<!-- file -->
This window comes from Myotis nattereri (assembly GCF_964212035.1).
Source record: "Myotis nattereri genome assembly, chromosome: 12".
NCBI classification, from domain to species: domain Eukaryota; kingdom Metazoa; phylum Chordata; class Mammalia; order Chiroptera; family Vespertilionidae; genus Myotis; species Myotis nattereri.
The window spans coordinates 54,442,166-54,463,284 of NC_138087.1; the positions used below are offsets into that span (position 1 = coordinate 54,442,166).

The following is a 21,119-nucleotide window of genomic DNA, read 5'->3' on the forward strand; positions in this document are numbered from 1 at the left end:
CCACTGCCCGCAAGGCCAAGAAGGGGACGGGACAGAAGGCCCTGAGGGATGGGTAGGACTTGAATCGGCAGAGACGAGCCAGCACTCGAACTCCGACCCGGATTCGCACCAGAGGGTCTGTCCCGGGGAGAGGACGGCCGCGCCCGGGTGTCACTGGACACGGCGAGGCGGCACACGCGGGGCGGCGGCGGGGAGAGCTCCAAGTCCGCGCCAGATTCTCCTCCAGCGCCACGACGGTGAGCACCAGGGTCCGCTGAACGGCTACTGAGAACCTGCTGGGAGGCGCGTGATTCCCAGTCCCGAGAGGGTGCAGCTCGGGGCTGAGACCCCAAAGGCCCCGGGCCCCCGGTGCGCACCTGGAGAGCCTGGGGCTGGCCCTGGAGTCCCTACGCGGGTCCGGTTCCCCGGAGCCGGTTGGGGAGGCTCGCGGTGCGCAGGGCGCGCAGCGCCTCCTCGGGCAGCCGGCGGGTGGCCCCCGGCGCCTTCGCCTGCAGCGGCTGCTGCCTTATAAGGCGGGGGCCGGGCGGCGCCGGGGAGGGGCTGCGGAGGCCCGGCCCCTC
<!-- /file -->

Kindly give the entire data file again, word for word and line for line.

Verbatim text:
This window comes from Myotis nattereri (assembly GCF_964212035.1).
Source record: "Myotis nattereri genome assembly, chromosome: 12".
NCBI classification, from domain to species: domain Eukaryota; kingdom Metazoa; phylum Chordata; class Mammalia; order Chiroptera; family Vespertilionidae; genus Myotis; species Myotis nattereri.
The window spans coordinates 54,442,166-54,463,284 of NC_138087.1; the positions used below are offsets into that span (position 1 = coordinate 54,442,166).

The following is a 21,119-nucleotide window of genomic DNA, read 5'->3' on the forward strand; positions in this document are numbered from 1 at the left end:
CCACTGCCCGCAAGGCCAAGAAGGGGACGGGACAGAAGGCCCTGAGGGATGGGTAGGACTTGAATCGGCAGAGACGAGCCAGCACTCGAACTCCGACCCGGATTCGCACCAGAGGGTCTGTCCCGGGGAGAGGACGGCCGCGCCCGGGTGTCACTGGACACGGCGAGGCGGCACACGCGGGGCGGCGGCGGGGAGAGCTCCAAGTCCGCGCCAGATTCTCCTCCAGCGCCACGACGGTGAGCACCAGGGTCCGCTGAACGGCTACTGAGAACCTGCTGGGAGGCGCGTGATTCCCAGTCCCGAGAGGGTGCAGCTCGGGGCTGAGACCCCAAAGGCCCCGGGCCCCCGGTGCGCACCTGGAGAGCCTGGGGCTGGCCCTGGAGTCCCTACGCGGGTCCGGTTCCCCGGAGCCGGTTGGGGAGGCTCGCGGTGCGCAGGGCGCGCAGCGCCTCCTCGGGCAGCCGGCGGGTGGCCCCCGGCGCCTTCGCCTGCAGCGGCTGCTGCCTTATAAGGCGGGGGCCGGGCGGCGCCGGGGAGGGGCTGCGGAGGCCCGGCCCCTC